Engine Size: 2.0T
Refrigerant Type: R-134a
Ambient Temp: 85
Pressure Low: 140
Pressure High: 150
Country of Origin: United States
I have a 2006 VW GTI owned since new with 111,000 miles. The compressor and receiver dryer was replaced by the dealer under warranty at 45,000 miles about 5 years ago. It was operating fine when replaced, but the compressor was getting noisy.
About 2 years ago at 95,000 miles, the AC started to take longer and longer to start blowing cold when starting up the car. If the car was started and sat idling, it would take 10-15 minutes to start blowing cold. If you started driving immediately, it would blow cold when the engine got above 3000 rpm. Once the AC started blowing cold, it would blow ice cold regardless of engine or vehicle speed. So one morning when the car had sat overnight, I started the car, let the engine warm up for 30 seconds and then gently held the engine revs at 3000 rpms. After about 10-15 seconds, the AC started blowing cold. So I used this trick to get the air going faster since I live in Florida.
Over the last year it has been slowly taking longer and longer (1-2 minutes) of holding the revs at 3000 rpms to get the AC to start blowing cold.
Actions I have taken to try and fix:
I have a friend who does residential HVAC and he brought over his gauges. Hooked them up when the AC was blowing cold and the pressures were within spec for the car. I checked operation of the dual electric fans. Both worked. I cleaned the Condenser with a fin comb. Very little debris came out.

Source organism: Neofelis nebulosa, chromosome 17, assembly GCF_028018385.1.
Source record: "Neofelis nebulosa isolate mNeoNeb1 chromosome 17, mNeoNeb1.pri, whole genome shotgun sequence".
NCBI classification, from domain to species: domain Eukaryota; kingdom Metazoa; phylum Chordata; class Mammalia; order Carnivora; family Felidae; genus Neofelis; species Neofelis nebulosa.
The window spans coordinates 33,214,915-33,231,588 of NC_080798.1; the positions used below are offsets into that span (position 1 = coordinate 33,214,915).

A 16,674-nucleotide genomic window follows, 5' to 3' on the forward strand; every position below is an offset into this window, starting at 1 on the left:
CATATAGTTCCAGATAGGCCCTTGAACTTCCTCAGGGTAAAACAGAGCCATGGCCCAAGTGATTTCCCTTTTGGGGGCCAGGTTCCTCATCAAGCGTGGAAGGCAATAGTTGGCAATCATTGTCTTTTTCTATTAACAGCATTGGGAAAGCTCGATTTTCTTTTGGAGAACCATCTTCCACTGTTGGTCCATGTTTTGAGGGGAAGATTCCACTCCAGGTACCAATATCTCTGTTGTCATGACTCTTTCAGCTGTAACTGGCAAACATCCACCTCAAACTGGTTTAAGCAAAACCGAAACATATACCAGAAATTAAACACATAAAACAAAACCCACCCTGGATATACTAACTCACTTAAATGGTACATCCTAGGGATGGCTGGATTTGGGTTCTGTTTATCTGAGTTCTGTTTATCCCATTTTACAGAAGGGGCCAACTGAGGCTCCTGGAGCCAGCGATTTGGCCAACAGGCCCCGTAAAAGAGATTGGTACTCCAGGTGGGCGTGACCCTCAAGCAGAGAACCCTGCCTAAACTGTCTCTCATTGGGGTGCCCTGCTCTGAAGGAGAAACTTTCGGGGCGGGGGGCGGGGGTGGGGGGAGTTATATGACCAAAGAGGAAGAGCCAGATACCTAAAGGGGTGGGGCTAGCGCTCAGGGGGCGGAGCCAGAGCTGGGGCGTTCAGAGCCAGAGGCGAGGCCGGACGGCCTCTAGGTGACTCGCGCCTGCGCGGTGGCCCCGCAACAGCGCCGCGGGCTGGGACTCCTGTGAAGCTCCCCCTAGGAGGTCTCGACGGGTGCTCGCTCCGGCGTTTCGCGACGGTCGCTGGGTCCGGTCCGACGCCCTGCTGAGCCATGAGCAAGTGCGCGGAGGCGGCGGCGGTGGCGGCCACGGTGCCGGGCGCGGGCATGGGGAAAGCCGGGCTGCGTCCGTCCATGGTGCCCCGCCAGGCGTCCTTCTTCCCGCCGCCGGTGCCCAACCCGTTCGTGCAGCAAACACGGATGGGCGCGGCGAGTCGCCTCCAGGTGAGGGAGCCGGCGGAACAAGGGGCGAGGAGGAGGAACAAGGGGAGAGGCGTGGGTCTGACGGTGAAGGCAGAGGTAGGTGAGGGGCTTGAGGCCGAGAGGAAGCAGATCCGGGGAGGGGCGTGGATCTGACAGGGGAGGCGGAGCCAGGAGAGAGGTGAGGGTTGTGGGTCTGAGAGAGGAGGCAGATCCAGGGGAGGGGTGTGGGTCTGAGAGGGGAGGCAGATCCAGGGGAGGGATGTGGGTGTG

I tried the gauges again a few days ago. Disclaimer, I do not think these are 134a gauges. My friend says they would work, but I think they are just for home HVAC.
I hooked up the gauges before the car was started and the low side was pegged at 140 psi and the high side was 150 psi. I then started the car and let it idle with the AC on. The AC was blowing ambient air and the pressures did not move. I then gently revved the engine to 3000 rpms. After about 2 minutes, the AC started blowing cold, like a switch was flipped. The gauges then read low side 45psi and high side 210 psi.
I thought that maybe there might be some sort of blockage in the orifice tube or moisture in the receiver dryer that gets blown out after the engine reaches 3000 rpms and the compressor generates enough pressure to move it? Does this sound possible?
The compressors for these cars are notorious for locking up. Mine is not making noise. Someone suggested that maybe the system was slightly low on oil and the compressor was binding at the beginning.
I also found someone who had a similar problem for a slightly different model VW. He stated that he replaced the refrigerant control valve (integral A/C regulator valve (N280)) and that this fixed his issue.
I am at a loss. I am mechanically inclined and will be buying a good set of 134a gauges and vacuum pump from harbor freight so try and fix this issue. I just don't want to start throwing parts at it. Any input would be greatly appreciated.
If the system has a full charge? Bet it is the control valve shot in the compressor. This model Sanden is known to have control valve issues.
Thank you for the input. Any idea where to buy the refrigerant control valve part? I am having zero luck finding it. I hear the dealer tries to get you to buy the entire compressor.
On this model compressor the control valve is internal and is not really a replaceable item.
Thank you so much for your input. I look forward to getting this finally fixed!
ordpete944 did you get this fixed?
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